Inadequate treatment of sewage at Taloja, says Maharashtra Pollution Control Board
The pollution board also said that there was lack of planning during construction of industrial units since no buffer area exists between residential and industrial zones.Updated: Sep 01, 2017 11:27 IST
Old, defunct and broken pipelines carrying untreated domestic and industrial waste at Navi Mumbai’s Taloja industrial area, in the suburbs of Mumbai, is the reason why dogs had turned blue and fish species have declined by 90% at a nearby river, said officials from the state pollution control board.
In a letter to the Maharashtra Industrial Development Corporation (MIDC), the Maharashtra Pollution Control Board (MPCB) highlighted that dilapidated pipelines spread across 27 kilometres, are carrying untreated sewage within the industrial limits and emptying out at the Kasadi river, which flows from Taloja to Belapur creek via Kalamboli and Kharghar.
The pollution board also said that there was lack of planning during construction of industrial units since no buffer area exists between residential and industrial zones.
“Dilapidated pipelines are releasing industrial waste into the creeks that are polluting the Kasadi river. At the same time, pollution levels within the residential area is above permissible limits because of the lack of green cover and close proximity of residential buildings to industries emanating particulate pollution,” said Anil Mohekar, regional officer, MPCB Navi Mumbai. “We have asked for a status report regarding pollution standards from MIDC and further investigations are being conducted. We will not tolerate any harm to animals affected by this pollution”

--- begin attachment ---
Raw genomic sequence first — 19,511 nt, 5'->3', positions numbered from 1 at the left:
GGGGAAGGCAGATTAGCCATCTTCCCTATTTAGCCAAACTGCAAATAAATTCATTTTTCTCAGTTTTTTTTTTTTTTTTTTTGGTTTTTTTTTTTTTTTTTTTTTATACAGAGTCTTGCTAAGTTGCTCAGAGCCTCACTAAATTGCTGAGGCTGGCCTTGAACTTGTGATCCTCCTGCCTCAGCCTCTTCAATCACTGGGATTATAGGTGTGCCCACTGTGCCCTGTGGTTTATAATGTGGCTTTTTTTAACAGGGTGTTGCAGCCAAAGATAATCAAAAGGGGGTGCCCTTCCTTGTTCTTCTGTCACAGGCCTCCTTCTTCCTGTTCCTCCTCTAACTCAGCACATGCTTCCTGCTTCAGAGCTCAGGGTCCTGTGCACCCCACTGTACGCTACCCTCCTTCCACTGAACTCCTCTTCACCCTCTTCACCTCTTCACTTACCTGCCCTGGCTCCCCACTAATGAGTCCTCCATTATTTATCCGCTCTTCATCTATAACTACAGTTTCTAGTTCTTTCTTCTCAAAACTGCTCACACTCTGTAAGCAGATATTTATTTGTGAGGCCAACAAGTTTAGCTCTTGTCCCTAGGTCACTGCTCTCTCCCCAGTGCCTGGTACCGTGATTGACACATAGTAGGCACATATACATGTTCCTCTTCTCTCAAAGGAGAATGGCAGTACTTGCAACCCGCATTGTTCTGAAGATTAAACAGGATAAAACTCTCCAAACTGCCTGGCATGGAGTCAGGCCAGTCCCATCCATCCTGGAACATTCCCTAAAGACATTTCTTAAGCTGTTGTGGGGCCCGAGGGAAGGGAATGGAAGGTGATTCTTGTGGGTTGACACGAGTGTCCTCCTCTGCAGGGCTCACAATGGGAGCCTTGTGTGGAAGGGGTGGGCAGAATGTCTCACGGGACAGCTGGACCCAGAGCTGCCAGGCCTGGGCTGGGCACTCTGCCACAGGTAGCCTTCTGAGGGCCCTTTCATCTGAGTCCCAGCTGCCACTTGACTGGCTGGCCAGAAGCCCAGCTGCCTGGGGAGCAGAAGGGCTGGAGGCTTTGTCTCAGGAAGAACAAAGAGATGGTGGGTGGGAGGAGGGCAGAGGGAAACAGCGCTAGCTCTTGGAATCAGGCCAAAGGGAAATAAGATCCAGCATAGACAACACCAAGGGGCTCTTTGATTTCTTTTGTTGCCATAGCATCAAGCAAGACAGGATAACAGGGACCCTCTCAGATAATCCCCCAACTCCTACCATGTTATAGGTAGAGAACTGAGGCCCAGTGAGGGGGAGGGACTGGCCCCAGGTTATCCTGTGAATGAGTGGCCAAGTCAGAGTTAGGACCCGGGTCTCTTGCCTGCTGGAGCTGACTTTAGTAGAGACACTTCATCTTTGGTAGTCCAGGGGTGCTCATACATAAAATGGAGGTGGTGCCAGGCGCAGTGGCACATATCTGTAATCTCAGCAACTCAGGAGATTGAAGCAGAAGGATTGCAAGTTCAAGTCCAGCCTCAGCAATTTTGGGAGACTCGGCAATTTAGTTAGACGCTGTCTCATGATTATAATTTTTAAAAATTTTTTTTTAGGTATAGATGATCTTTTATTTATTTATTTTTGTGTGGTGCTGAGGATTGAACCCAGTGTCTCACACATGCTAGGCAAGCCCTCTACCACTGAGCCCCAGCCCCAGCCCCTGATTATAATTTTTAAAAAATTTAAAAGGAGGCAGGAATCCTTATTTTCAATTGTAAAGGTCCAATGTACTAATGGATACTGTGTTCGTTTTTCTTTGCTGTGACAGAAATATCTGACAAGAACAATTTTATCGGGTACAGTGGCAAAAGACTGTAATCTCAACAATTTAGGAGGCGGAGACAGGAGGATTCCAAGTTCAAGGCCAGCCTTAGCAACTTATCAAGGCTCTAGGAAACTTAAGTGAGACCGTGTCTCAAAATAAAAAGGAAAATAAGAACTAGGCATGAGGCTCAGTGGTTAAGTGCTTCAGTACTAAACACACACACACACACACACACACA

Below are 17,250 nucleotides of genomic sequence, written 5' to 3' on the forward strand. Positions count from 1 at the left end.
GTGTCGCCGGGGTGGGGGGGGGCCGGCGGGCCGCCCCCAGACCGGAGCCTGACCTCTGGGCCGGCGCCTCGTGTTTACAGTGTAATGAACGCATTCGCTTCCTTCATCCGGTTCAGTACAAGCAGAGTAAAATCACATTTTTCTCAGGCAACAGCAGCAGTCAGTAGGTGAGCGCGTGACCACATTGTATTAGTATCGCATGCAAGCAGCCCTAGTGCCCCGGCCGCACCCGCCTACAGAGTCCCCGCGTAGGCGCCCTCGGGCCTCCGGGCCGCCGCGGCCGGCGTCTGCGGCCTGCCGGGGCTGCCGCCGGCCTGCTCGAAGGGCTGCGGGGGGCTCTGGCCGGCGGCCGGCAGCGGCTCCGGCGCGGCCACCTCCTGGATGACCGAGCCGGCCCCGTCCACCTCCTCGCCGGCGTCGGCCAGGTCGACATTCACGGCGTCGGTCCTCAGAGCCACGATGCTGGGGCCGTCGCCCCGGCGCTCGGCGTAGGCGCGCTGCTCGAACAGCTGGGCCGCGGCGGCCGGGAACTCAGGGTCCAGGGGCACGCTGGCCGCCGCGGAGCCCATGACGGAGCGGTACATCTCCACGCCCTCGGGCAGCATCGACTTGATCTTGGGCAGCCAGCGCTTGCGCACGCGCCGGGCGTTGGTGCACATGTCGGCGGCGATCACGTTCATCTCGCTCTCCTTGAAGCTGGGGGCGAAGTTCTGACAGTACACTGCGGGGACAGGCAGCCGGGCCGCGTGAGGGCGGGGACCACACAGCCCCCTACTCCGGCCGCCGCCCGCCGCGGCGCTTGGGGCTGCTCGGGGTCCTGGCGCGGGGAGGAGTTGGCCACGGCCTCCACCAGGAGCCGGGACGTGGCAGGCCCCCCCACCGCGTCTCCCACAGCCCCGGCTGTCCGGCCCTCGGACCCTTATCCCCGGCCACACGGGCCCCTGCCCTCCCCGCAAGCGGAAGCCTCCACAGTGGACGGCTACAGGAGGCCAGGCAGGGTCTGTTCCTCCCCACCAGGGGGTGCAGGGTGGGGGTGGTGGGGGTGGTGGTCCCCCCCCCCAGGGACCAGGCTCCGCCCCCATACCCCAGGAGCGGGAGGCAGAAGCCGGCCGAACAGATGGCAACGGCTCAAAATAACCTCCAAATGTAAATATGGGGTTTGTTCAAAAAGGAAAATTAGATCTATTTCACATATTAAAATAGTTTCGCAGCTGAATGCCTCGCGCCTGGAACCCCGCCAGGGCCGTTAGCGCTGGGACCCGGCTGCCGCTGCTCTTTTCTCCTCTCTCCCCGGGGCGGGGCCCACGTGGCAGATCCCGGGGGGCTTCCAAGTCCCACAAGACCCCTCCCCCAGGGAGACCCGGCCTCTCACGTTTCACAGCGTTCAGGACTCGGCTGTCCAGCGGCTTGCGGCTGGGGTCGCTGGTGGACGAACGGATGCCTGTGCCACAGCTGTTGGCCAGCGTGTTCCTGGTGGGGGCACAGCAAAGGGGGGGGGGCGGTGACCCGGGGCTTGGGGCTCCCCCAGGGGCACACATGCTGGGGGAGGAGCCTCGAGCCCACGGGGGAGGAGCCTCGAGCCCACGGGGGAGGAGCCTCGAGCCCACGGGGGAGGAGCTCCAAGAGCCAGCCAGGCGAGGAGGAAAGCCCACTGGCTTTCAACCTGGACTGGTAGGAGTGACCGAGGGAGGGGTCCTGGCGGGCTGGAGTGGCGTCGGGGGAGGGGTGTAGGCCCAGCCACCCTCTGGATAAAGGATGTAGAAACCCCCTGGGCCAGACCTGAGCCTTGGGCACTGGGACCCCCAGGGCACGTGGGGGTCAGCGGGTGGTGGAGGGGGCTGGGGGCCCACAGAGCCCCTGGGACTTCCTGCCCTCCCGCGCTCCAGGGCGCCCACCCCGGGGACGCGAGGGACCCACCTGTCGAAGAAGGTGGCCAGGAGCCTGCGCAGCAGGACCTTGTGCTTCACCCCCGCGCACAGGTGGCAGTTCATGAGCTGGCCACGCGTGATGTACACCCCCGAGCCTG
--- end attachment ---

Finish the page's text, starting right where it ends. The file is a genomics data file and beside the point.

When HT visited the site, it was observed that effluents from various industries located in the area were releasing effluents directly into the river. There was a clear demarcation between the river water and the pollutants entering Kasadi (see pic).
HT first reported on August 11 about the dogs mysteriously turning blue, after residents spotted the canines. When local activists filed a complaint with MPCB, it was discovered that a private company was releasing blue dye into the air and the river water. On August 18, the pollution control board shut down the Navi Mumbai-based private company that was discharging residual dye powder into the air and in the water, which was turning dogs in the area blue.
A visit to the site revealed that the dye was washed from the fur of most of the dogs and the operations had stopped at the private firm. “There has been no work at this factory for the last 10 days. All labourers have been shifted to other units and we are manning an empty factory,” said a security guard stationed at the private firm.
“The rain has helped wash away the colour from the dogs. However, only one of the dogs still has a little colour on his body,” said Shanta Deshmukh, a tea stall owner, who feeds the dogs biscuits daily.